A general formula exists to calculate market based transfer pricing between divisions or segments in a multidivisional company. The transfer price should be equal to the variable costs of the goods or services, plus the contribution margin per unit that is lost. It is expressed as:

Transfer Price = Variable costs per unit + Lost contribution margin per unit

Variable costs increase or decrease in direct proportion to changes in the level of activity that produce the cost. Fixed costs remain constant, even if the level of activity changes. Contribution margin is the difference between revenue and variable expenses. It is so named because it "contributes" toward covering fixed expenses and then towards profits (for a detailed discussion on cost, please see the January-February 2002, Nuts and Bolts of Business in The Physician Executive).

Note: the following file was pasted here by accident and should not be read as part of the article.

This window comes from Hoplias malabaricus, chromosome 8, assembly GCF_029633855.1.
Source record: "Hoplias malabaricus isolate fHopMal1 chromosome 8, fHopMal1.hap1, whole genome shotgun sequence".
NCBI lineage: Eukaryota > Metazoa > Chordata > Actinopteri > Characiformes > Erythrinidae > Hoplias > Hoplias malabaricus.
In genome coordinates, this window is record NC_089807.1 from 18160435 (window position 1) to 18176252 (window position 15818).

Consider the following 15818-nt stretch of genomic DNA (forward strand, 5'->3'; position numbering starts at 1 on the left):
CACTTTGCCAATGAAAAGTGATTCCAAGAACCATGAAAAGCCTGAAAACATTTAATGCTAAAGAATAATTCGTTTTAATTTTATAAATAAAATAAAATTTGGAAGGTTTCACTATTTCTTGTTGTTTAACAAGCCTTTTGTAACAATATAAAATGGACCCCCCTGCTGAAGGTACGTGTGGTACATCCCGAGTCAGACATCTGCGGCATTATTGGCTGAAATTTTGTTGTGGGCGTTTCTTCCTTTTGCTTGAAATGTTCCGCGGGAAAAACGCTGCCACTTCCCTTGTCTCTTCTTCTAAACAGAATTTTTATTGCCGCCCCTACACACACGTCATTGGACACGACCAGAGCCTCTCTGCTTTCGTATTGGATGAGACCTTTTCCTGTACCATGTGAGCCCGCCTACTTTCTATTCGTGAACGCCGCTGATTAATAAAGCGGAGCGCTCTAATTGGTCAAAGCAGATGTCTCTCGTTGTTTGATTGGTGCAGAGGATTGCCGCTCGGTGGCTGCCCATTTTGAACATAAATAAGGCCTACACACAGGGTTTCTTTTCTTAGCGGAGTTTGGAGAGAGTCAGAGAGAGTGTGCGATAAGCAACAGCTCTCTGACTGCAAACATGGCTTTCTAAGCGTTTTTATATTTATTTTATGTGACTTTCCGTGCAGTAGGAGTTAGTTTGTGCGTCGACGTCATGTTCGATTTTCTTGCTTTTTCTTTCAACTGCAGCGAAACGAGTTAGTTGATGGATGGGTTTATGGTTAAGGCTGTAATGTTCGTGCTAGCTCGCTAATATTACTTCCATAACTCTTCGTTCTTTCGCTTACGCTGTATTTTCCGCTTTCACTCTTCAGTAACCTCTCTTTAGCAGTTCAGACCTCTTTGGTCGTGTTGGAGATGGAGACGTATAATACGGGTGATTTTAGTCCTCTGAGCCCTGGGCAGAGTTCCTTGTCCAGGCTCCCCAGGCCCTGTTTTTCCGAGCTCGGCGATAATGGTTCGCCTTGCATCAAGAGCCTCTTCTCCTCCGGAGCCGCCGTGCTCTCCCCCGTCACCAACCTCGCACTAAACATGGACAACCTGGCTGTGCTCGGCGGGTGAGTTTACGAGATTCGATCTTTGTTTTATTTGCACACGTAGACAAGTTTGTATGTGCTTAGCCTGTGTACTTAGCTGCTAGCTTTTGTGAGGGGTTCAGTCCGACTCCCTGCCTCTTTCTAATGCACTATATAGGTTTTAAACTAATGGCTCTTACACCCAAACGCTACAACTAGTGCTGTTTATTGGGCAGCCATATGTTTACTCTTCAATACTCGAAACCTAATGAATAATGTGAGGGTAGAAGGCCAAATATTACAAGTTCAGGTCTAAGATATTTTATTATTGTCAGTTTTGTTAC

Assume the following data was made available for the multi-specialty practice as a whole and the division that plans to leave.

The practice as a whole sees 6,000 patient admissions per year. The departing division sees 2,500 admissions per year. For our calculations, patient admissions will be our unit of transfer.

Total group revenue (collections) is $11 million per year, while the departing division's revenue is $3 million per year. The group's total variable costs are $1 million per year, while the division's variable costs are $500,000 per year.

Therefore, the variable cost per unit for the group, as a whole, equals the variable cost for the group divided by the number of admissions ($1,000,000/6,000) or $166.67 per admission.